Efficient differentiation of human primordial germ cells through geometric control reveals a key role for Nodal signaling

Abstract

Human primordial germ cells (hPGCs) form around the time of implantation and are the precursors of eggs and sperm. Many aspects of hPGC specification remain poorly understood because of the inaccessibility of the early postimplantation human embryo for study. Here we show that micropatterned human pluripotent stem cells (hPSCs) treated with BMP4 give rise to hPGC-like cells (hPGCLC) and use these as a quantitatively reproducible and simple in vitro model to interrogate this important developmental event. We characterize micropatterned hPSCs up to 96h and show that hPGCLC populations are stable and continue to mature. By perturbing signaling during hPGCLC differentiation, we identify a previously unappreciated role for Nodal signaling and find that the relative timing and duration of BMP and Nodal signaling are critical parameters controlling the number of hPGCLCs. We formulate a mathematical model for a network of cross-repressive fates driven by Nodal and BMP signaling which predicts the measured fate patterns after signaling perturbations. Finally, we show that hPSC colony size dictates the efficiency of hPGCLC specification, which led us to dramatically improve the efficiency of hPGCLC differentiation.

Data availability

All code for data analysis and model simulations is available on github.com/idse/PGCsscRNA-seq data have been deposited in GEO under accession number GSE182057.

The following data sets were generated
The following previously published data sets were used

Article and author information

Author details

  1. Kyoung Jo

    Department of Cell and Developmental Biology, University of Michigan Medical School, Ann Arbor, United States
    Competing interests
    The authors declare that no competing interests exist.
  2. Seth Teague

    Department of Biomedical Engineering, University of Michigan Medical School, Ann Arbor, United States
    Competing interests
    The authors declare that no competing interests exist.
  3. Bohan Chen

    Department of Cell and Developmental Biology, University of Michigan Medical School, Ann Arbor, United States
    Competing interests
    The authors declare that no competing interests exist.
    ORCID icon "This ORCID iD identifies the author of this article:" 0000-0002-9781-2982
  4. Hina Aftab Khan

    Department of Cell and Developmental Biology, University of Michigan Medical School, Ann Arbor, United States
    Competing interests
    The authors declare that no competing interests exist.
  5. Emily Freeburne

    Department of Cell and Developmental Biology, University of Michigan Medical School, Ann Arbor, United States
    Competing interests
    The authors declare that no competing interests exist.
    ORCID icon "This ORCID iD identifies the author of this article:" 0000-0003-0344-577X
  6. Hunter Li

    Department of Cell and Developmental Biology, University of Michigan Medical School, Ann Arbor, United States
    Competing interests
    The authors declare that no competing interests exist.
  7. Bolin Li

    Department of Cell and Developmental Biology, University of Michigan Medical School, Ann Arbor, United States
    Competing interests
    The authors declare that no competing interests exist.
  8. Ran Ran

    Department of Cell and Developmental Biology, University of Michigan Medical School, Ann Arbor, United States
    Competing interests
    The authors declare that no competing interests exist.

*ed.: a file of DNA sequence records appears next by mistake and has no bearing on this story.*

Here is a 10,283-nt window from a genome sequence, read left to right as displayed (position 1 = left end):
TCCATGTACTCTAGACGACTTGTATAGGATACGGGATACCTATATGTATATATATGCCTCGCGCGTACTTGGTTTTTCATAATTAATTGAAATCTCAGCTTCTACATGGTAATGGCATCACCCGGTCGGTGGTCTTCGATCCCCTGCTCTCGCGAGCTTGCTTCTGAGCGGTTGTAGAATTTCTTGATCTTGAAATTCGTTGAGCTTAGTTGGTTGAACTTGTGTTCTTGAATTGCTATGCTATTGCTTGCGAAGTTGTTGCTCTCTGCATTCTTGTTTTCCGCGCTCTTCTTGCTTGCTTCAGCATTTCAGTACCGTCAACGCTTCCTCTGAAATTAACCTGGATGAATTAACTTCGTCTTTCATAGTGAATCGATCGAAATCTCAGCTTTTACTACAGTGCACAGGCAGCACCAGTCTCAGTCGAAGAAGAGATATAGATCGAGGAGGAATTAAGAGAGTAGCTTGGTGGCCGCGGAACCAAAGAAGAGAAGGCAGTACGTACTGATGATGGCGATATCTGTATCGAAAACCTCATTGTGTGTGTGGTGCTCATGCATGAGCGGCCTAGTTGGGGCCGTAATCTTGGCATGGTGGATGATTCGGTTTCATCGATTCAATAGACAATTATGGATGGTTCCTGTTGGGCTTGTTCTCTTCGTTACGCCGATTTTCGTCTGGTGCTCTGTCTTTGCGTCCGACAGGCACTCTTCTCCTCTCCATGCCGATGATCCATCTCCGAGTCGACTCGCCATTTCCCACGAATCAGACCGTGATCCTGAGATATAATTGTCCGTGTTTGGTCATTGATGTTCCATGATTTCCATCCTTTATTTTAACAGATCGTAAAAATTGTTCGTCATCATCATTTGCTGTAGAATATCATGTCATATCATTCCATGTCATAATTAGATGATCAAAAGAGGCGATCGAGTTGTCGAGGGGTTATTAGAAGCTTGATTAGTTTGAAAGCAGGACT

9. Jason R Spence

    Department of Cell and Developmental Biology, University of Michigan Medical School, Ann Arbor, United States
    Competing interests
    The authors declare that no competing interests exist.
    ORCID icon "This ORCID iD identifies the author of this article:" 0000-0001-7869-3992
  10. Idse Heemskerk

    Department of Cell and Developmental Biology, University of Michigan Medical School, Ann Arbor, United States
    For correspondence
    iheemske@umich.edu
    Competing interests
    The authors declare that no competing interests exist.
    ORCID icon "This ORCID iD identifies the author of this article:" 0000-0002-8861-7712

Funding

Medical School, University of Michigan (startup)

  • Kyoung Jo
  • Seth Teague
  • Bohan Chen
  • Hina Aftab Khan
  • Emily Freeburne
  • Hunter Li
  • Bolin Li
  • Ran Ran
  • Idse Heemskerk

ETH Zürich Foundation (Branco Weiss Fellowship)

  • Hina Aftab Khan
  • Idse Heemskerk

National Institute of General Medical Sciences (R35 GM138346)

  • Seth Teague
  • Bohan Chen

Medical School, University of Michigan (Pioneer Fellowship)

  • Kyoung Jo

The funders had no role in study design, data collection and interpretation, or the decision to submit the work for publication.

Reviewing Editor

  1. Martin Pera, The Jackson Laboratory, United States

Version history

  1. Preprint posted: August 5, 2021 (view preprint)
  2. Received: August 5, 2021
  3. Accepted: April 7, 2022
  4. Accepted Manuscript published: April 8, 2022 (version 1)
  5. Version of Record published: May 13, 2022 (version 2)

Copyright

© 2022, Jo et al.

This article is distributed under the terms of the Creative Commons Attribution License permitting unrestricted use and redistribution provided that the original author and source are credited.

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  1. Kyoung Jo
  2. Seth Teague
  3. Bohan Chen
  4. Hina Aftab Khan
  5. Emily Freeburne
  6. Hunter Li
  7. Bolin Li
  8. Ran Ran
  9. Jason R Spence
  10. Idse Heemskerk
(2022)
Efficient differentiation of human primordial germ cells through geometric control reveals a key role for Nodal signaling
eLife 11:e72811.
https://doi.org/10.7554/eLife.72811

Share this article

https://doi.org/10.7554/eLife.72811

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